This section of the book is from "Fasting, Hydropathy and Exercise", by Bernarr MacFadden.
Exercise No. 11. Reclining and rasing left leg as high as possible, with knee straight, and repeat same with right leg.
Exercise No. 12. Standing, hands on hips, circulatory body exercise, swaying body in circular manner right, left, back and forward.
Exercise No. 10 will relieve the feeling of oppression in abdominal congestions and various gastric troubles. May be prescribed to advantage during the spasms following the paroxysm of a congestive chill. "Artificial respiration," as physicians call it, may be effected by moving the arms in a similar manner, as for the revival of half-drowned persons.
Exercise No. 11 is a modification of No. 2 in cases where patient is unable to turn over on his side. Will react on the muscles of the hips and spine and benefit invalids incapable of any other exercise.
Exercise No. 12 is a movement tending to stimulate the action of the intestines, and helping to prevent derangements of the digestive process. Has been tested in seasickness with results that have been explained by the conjecture that it counteracts the anti-peristaltii movements of the bowelsin plainer words the tendency of the ingesta to revert towards the stomach. Sailors becoming conscious of a qualmish feeling about the region of the digestive apparatus, start for the rigging to "work it off," and succeed better it would seem, than experimenters with Dr. Mackenzie's chemical bowel-regulator.
Exercise No. 13. Reclining, hands grasping something back of bead, raising both feet to vertical position.
Exercise No. 14. Reclining on stomach, raising left leg with knee straight, as high as possible; same with right.
Exercise No 15. Reclining on stomach, grasping dumb bells in hand, raising arms from hanging position to position illustrated
Exercise No 16 and 17. Reclining, arms hanging, raising bells upward and outward from the body, level with shoulders Reversing that motion by bringing bells from position Illustrated in No 15 to position on level with the shoulders, as illustrated in No 16
Exercise No. 18. Reclining on back and raising body to sitting position, as per illustration.
Exercise No. 13 is a severe test of the abdominal muscles, but of great benefit to invalids who are temporarily incapacitated from pedestrian exercise, as by injuries to the foot or flexor sinews. May be continued, with long pauses, for a quarter of an hour at a time, twice or three times a day.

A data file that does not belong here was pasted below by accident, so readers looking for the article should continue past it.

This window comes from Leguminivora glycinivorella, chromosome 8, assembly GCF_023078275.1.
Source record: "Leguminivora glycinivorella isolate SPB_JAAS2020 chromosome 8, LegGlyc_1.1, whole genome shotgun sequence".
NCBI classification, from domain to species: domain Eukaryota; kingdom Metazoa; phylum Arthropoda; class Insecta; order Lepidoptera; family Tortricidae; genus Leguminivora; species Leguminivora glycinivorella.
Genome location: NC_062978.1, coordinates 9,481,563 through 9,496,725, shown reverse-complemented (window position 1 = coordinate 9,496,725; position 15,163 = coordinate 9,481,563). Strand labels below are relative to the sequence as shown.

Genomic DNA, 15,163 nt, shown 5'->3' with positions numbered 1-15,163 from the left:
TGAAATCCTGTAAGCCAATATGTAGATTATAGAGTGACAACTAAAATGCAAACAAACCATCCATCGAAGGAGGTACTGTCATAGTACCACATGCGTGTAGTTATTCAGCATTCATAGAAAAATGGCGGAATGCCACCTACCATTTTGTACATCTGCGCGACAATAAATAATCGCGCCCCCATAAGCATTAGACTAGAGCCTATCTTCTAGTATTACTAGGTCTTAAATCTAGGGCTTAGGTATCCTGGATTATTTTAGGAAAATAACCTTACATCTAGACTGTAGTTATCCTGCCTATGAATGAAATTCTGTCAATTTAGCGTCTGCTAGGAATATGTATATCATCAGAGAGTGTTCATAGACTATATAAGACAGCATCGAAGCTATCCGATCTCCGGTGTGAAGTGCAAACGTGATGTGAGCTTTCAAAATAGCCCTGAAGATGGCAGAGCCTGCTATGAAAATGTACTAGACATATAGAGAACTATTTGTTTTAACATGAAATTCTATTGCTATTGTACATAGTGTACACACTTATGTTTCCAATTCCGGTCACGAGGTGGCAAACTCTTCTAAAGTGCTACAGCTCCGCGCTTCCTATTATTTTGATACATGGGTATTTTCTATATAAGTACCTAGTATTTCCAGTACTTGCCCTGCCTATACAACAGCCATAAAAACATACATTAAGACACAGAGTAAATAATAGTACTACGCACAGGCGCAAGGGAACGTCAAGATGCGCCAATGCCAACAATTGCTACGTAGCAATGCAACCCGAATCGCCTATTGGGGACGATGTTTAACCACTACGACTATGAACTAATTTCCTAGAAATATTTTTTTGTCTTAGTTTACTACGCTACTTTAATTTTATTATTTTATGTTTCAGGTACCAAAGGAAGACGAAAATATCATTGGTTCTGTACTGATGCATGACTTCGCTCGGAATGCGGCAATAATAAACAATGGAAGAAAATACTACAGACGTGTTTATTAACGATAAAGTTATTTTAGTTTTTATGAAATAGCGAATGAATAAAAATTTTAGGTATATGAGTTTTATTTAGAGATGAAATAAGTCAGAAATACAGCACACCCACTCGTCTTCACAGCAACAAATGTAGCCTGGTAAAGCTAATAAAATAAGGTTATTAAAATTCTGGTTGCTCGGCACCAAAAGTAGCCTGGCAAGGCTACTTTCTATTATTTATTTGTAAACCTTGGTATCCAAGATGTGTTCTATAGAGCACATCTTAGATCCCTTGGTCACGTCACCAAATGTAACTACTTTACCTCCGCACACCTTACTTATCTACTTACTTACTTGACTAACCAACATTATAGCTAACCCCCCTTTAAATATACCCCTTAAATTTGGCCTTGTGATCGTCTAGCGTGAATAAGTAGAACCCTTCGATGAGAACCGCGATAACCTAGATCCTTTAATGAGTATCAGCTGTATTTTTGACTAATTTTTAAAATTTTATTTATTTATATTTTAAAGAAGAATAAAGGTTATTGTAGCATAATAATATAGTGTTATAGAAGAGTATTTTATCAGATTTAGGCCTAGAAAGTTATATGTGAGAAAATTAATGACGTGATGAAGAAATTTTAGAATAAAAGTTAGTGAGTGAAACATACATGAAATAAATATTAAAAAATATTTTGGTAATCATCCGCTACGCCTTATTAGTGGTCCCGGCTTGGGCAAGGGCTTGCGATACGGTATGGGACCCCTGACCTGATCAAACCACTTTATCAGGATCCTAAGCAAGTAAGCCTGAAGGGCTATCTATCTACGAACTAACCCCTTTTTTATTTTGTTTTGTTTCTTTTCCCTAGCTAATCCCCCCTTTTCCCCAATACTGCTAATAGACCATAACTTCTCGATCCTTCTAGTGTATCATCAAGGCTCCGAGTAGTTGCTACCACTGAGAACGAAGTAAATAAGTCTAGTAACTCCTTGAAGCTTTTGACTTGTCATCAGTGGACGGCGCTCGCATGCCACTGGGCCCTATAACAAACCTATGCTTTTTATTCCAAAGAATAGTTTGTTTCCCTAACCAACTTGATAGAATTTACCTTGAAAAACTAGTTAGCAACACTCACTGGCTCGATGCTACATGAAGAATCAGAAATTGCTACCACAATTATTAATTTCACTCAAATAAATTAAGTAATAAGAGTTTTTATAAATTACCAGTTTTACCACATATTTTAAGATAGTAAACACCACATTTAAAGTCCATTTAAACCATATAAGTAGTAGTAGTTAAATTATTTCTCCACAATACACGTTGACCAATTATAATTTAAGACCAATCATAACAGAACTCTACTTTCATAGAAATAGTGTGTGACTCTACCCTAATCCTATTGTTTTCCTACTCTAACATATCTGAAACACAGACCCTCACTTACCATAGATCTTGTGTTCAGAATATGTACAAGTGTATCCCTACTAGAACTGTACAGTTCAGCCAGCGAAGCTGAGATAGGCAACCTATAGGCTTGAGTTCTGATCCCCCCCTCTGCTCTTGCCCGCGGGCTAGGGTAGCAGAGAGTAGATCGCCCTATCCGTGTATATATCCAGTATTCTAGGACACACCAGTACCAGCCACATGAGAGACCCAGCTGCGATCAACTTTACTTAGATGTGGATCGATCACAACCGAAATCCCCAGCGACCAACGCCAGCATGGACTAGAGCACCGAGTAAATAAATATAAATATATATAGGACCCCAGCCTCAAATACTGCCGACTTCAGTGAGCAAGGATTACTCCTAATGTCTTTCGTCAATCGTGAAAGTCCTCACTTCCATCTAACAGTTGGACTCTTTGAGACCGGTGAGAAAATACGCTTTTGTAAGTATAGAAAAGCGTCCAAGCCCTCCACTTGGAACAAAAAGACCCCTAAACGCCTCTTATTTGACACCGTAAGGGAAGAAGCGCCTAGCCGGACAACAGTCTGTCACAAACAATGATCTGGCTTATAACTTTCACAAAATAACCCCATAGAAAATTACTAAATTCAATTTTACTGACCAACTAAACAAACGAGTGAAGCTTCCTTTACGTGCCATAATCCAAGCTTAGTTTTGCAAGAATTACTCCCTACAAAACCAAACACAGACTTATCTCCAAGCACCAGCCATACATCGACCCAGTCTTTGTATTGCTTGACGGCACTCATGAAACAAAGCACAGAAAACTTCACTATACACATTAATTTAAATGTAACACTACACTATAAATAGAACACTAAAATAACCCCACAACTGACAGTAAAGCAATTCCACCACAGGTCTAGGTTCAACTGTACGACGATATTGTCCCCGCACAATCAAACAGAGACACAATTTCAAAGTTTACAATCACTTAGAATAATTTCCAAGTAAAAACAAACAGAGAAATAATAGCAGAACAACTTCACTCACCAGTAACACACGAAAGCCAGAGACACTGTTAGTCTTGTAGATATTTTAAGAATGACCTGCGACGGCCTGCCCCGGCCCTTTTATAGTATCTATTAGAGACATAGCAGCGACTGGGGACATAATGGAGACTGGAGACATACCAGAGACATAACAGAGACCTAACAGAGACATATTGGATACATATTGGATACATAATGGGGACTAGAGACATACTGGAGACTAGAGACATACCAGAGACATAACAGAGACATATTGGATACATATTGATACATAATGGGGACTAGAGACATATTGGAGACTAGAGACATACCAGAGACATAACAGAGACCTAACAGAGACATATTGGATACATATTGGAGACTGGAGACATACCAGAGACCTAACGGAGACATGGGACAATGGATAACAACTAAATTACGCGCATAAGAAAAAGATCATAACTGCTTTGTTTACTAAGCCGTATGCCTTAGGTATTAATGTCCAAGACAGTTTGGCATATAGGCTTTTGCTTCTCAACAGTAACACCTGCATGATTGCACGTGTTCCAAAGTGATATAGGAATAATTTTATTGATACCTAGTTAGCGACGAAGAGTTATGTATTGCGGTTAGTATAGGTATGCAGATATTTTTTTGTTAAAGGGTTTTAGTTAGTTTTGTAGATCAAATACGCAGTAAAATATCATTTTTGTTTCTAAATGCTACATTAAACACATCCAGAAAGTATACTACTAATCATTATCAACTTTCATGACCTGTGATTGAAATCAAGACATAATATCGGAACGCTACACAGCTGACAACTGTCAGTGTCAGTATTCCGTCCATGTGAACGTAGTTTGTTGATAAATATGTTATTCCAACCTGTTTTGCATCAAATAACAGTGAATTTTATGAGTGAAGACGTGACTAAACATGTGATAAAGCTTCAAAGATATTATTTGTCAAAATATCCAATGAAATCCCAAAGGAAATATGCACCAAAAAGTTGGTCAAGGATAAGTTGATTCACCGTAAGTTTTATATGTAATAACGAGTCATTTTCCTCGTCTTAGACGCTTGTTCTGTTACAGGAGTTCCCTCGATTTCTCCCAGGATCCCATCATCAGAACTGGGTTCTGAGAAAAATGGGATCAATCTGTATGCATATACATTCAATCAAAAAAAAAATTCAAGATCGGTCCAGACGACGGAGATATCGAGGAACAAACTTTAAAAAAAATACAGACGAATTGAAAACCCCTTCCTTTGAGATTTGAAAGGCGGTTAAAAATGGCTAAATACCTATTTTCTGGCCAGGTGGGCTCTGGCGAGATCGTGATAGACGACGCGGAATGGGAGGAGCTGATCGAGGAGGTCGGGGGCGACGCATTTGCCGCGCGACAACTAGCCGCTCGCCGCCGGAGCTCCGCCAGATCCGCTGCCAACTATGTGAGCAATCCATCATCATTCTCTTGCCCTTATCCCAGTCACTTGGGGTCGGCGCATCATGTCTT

Exercise No. 14 is about the best movement to bring relief from the vigor of sinews strained by weight-lifting, or stiffened by long-continued inactivity, as in the case of bedridden invalids.
Exercise No. 15 will strengthen the muscles of the neck and shoulder and might often exceed the efficacy of local application in breaking the spell of tetanus, or "lockjaw." The premonitory symptoms of that mysterious disorder are frequently attended with a feeling of soreness about the very muscles which this form of dumbbell exercise tends to invigorate. "Keep moving your arms, keep moving your arms," was Dr. Benjamin Rush's constant advice to sufferers from injuries that began to threaten tetanic complications.
Exercises Nos. 16 and 17 are modifications of the foregoing, and the best "vivacious exercise" for invalids temporarily deprived of the use of their lower extremities. Soldiers with their shoulder-joints cramped by the straps of a heavy knapsack and with their arms hanging idle, can be kept in a fair state of health by pedestrian exercise alone, and, vice versa, the total inactivity of the lower motive organs may be compensated by a persistent use of dumb-bells in the manner described in the two last paragraphs.
Exercise No. 18 is a movement cure for invalids, but also a first-class aid to digestion under circumstances making other forms of exercise unavailable. It is a last resort kind of motion cure and affords a fair chance to test the difference between the simplest sort of exercise and no exercise at all.